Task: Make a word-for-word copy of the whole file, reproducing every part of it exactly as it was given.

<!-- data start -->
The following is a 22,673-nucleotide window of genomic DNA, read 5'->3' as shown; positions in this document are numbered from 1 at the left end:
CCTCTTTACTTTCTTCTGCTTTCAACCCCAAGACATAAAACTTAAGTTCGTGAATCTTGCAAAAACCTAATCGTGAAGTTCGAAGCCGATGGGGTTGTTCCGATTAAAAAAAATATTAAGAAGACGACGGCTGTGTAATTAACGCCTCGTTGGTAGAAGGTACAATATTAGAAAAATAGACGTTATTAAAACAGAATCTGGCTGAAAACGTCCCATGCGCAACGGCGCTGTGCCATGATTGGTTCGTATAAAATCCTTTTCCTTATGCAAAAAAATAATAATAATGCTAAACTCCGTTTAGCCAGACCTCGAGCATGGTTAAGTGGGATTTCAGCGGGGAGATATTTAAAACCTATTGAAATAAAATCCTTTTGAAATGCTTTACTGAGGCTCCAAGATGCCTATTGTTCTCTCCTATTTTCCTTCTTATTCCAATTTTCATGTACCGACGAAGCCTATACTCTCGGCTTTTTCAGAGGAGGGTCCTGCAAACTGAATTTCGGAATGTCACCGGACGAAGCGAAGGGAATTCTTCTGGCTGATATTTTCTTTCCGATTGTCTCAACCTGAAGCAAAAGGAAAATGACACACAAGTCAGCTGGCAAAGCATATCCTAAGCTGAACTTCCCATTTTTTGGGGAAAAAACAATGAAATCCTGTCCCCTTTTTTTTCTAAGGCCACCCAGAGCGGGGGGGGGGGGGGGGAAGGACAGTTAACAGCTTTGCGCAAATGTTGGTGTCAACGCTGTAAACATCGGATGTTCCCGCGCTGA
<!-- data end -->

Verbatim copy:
The following is a 22,673-nucleotide window of genomic DNA, read 5'->3' as shown; positions in this document are numbered from 1 at the left end:
CCTCTTTACTTTCTTCTGCTTTCAACCCCAAGACATAAAACTTAAGTTCGTGAATCTTGCAAAAACCTAATCGTGAAGTTCGAAGCCGATGGGGTTGTTCCGATTAAAAAAAATATTAAGAAGACGACGGCTGTGTAATTAACGCCTCGTTGGTAGAAGGTACAATATTAGAAAAATAGACGTTATTAAAACAGAATCTGGCTGAAAACGTCCCATGCGCAACGGCGCTGTGCCATGATTGGTTCGTATAAAATCCTTTTCCTTATGCAAAAAAATAATAATAATGCTAAACTCCGTTTAGCCAGACCTCGAGCATGGTTAAGTGGGATTTCAGCGGGGAGATATTTAAAACCTATTGAAATAAAATCCTTTTGAAATGCTTTACTGAGGCTCCAAGATGCCTATTGTTCTCTCCTATTTTCCTTCTTATTCCAATTTTCATGTACCGACGAAGCCTATACTCTCGGCTTTTTCAGAGGAGGGTCCTGCAAACTGAATTTCGGAATGTCACCGGACGAAGCGAAGGGAATTCTTCTGGCTGATATTTTCTTTCCGATTGTCTCAACCTGAAGCAAAAGGAAAATGACACACAAGTCAGCTGGCAAAGCATATCCTAAGCTGAACTTCCCATTTTTTGGGGAAAAAACAATGAAATCCTGTCCCCTTTTTTTTCTAAGGCCACCCAGAGCGGGGGGGGGGGGGGGGAAGGACAGTTAACAGCTTTGCGCAAATGTTGGTGTCAACGCTGTAAACATCGGATGTTCCCGCGCTGA